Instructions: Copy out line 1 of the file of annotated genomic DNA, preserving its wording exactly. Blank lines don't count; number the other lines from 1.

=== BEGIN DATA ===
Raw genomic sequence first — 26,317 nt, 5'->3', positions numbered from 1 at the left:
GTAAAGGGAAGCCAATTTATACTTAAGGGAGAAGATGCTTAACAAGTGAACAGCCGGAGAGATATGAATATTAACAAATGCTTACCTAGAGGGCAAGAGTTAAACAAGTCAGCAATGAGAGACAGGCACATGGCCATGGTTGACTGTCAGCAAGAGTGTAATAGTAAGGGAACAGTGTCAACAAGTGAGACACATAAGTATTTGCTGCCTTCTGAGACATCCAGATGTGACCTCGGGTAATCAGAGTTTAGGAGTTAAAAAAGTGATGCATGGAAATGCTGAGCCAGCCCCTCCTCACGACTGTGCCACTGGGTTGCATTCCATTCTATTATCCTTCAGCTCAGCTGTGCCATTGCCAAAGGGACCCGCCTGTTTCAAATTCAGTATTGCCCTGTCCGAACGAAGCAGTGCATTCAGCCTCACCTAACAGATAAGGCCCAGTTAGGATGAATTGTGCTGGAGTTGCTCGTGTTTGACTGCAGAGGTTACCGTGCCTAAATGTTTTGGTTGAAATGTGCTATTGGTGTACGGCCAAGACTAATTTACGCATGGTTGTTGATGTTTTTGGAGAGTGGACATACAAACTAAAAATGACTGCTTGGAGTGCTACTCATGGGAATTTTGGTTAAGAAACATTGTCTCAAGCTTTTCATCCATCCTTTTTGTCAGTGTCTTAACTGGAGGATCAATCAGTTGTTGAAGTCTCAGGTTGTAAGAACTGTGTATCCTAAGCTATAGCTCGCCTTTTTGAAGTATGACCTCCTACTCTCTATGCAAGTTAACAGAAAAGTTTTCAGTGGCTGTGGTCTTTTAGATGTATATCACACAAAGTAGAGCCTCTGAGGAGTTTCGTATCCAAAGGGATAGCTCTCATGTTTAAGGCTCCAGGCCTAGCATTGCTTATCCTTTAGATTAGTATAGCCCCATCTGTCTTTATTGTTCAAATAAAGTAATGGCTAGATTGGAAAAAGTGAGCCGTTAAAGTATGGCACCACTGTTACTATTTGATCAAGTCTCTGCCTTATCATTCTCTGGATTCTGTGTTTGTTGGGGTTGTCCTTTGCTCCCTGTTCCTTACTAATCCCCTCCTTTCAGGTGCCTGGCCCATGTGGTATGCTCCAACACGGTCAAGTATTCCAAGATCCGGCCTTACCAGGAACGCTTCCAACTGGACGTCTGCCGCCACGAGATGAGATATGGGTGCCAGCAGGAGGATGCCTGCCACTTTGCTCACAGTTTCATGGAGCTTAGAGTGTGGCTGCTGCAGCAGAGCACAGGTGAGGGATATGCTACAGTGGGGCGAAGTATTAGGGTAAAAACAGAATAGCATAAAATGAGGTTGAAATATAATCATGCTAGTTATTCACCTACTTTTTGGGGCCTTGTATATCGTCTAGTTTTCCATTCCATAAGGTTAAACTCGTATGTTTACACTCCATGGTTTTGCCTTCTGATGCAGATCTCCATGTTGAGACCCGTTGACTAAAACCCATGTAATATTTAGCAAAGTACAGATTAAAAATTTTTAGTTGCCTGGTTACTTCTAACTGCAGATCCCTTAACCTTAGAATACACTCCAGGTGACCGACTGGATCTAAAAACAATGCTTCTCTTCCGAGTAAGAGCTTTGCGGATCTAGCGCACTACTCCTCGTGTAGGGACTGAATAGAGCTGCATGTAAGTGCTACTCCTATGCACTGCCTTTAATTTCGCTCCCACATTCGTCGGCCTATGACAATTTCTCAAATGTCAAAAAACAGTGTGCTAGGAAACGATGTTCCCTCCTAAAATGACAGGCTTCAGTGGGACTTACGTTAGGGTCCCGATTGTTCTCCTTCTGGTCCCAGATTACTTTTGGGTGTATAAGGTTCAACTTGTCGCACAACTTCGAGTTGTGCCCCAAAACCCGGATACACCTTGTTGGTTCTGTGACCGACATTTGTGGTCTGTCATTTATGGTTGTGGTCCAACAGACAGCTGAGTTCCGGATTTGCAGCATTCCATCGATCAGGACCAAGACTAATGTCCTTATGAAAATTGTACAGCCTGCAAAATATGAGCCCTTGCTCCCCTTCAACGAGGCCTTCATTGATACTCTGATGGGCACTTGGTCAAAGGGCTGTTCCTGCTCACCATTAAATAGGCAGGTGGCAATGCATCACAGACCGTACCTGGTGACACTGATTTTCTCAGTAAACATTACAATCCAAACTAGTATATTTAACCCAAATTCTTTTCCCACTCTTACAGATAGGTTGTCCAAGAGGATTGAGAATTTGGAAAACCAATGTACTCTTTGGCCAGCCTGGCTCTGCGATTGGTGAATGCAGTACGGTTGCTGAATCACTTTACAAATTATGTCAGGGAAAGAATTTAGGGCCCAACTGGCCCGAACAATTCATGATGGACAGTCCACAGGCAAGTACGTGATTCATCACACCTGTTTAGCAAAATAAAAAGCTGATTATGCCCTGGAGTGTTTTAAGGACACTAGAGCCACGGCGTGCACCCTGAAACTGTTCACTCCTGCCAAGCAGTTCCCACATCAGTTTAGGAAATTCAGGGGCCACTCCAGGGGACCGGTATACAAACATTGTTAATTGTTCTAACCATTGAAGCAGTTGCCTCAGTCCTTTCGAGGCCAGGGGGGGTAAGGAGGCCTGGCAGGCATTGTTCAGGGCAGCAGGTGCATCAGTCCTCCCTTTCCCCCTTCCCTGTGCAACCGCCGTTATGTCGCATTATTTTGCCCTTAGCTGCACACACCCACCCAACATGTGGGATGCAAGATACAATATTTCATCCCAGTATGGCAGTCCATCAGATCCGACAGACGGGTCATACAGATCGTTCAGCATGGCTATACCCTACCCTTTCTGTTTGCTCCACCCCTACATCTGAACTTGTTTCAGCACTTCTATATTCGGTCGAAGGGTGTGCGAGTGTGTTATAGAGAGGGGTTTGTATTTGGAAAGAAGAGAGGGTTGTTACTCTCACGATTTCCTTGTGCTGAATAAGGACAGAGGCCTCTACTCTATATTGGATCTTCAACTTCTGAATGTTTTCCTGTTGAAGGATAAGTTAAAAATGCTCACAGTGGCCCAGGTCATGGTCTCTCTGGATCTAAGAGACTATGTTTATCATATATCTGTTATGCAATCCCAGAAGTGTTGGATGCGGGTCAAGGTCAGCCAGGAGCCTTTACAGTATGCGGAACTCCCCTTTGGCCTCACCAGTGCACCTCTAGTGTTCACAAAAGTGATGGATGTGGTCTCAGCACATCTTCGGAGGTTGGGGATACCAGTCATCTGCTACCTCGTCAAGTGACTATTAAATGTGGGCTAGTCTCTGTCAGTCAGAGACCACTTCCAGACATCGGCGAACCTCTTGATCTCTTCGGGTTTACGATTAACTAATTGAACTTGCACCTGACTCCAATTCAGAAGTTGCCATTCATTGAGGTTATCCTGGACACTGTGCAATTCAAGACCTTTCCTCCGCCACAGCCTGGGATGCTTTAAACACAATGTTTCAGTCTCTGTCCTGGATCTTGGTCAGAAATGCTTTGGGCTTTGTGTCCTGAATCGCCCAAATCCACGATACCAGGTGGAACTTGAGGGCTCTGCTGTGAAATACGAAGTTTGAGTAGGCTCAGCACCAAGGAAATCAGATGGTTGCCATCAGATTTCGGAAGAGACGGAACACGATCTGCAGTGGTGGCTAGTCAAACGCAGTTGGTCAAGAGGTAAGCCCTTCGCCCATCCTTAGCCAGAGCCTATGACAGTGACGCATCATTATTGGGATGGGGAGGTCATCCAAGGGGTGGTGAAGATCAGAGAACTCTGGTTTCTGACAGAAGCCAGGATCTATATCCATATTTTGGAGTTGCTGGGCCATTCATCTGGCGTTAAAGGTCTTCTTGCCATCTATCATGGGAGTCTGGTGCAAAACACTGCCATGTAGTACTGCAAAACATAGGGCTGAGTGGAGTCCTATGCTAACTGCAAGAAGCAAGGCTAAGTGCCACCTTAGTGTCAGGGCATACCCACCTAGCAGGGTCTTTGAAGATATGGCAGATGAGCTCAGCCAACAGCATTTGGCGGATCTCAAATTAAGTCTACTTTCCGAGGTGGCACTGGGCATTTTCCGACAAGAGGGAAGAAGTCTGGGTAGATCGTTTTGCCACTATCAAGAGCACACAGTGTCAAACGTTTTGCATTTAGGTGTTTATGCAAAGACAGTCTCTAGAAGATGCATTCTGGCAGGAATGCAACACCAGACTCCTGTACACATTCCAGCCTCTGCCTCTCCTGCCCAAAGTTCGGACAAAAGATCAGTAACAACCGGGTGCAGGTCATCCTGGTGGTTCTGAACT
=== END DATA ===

Raw genomic sequence first — 26,317 nt, 5'->3', positions numbered from 1 at the left: